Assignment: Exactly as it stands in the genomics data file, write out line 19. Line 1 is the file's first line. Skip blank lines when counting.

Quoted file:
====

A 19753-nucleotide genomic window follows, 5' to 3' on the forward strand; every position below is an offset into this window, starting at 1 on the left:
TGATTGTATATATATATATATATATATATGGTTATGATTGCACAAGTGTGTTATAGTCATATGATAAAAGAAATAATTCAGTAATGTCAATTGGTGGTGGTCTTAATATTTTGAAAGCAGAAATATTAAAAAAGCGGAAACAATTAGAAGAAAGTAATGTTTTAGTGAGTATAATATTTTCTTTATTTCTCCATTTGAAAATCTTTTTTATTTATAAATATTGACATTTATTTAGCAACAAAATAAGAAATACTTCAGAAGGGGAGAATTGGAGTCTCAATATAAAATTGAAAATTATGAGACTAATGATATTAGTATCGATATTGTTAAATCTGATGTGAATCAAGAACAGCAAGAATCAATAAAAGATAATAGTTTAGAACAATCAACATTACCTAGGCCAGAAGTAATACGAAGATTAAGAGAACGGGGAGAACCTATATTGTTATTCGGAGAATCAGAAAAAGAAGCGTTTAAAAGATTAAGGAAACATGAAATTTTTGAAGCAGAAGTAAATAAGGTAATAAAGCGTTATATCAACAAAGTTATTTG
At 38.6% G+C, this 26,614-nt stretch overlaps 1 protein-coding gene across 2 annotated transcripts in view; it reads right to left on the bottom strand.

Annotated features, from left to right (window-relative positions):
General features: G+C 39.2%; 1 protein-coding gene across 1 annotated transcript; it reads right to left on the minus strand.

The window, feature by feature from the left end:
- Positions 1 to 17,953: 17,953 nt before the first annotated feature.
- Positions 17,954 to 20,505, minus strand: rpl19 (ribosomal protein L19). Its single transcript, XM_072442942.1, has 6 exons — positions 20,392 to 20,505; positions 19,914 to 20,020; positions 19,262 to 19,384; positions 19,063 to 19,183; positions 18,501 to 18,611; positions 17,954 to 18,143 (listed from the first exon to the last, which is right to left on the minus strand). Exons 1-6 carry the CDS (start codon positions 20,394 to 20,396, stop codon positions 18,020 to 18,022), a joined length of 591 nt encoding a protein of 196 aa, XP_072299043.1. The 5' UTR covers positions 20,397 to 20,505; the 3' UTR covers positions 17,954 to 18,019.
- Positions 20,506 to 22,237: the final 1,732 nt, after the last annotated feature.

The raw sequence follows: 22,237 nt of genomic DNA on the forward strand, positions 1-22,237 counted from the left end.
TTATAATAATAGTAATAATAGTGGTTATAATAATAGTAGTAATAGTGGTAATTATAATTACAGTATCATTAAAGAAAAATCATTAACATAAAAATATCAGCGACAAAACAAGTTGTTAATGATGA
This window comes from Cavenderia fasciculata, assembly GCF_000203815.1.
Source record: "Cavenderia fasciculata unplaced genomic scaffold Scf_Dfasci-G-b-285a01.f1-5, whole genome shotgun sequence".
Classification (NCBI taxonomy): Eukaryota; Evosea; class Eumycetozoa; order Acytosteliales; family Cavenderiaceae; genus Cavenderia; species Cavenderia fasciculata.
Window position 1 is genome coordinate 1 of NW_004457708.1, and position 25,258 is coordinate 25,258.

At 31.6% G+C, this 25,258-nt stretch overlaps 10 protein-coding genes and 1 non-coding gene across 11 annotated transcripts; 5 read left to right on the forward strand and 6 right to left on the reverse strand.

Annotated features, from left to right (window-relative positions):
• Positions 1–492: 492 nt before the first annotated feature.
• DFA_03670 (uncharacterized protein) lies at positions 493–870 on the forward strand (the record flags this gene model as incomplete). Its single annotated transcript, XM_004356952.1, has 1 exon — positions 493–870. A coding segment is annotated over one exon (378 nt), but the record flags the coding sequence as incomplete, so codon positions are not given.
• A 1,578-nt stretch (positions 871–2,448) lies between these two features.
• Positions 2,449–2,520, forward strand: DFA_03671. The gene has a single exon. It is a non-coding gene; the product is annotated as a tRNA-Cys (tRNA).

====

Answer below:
• DFA_03670 (uncharacterized protein) lies at positions 493–870 on the forward strand (the record flags this gene model as incomplete). Its single annotated transcript, XM_004356952.1, has 1 exon — positions 493–870. A coding segment is annotated over one exon (378 nt), but the record flags the coding sequence as incomplete, so codon positions are not given.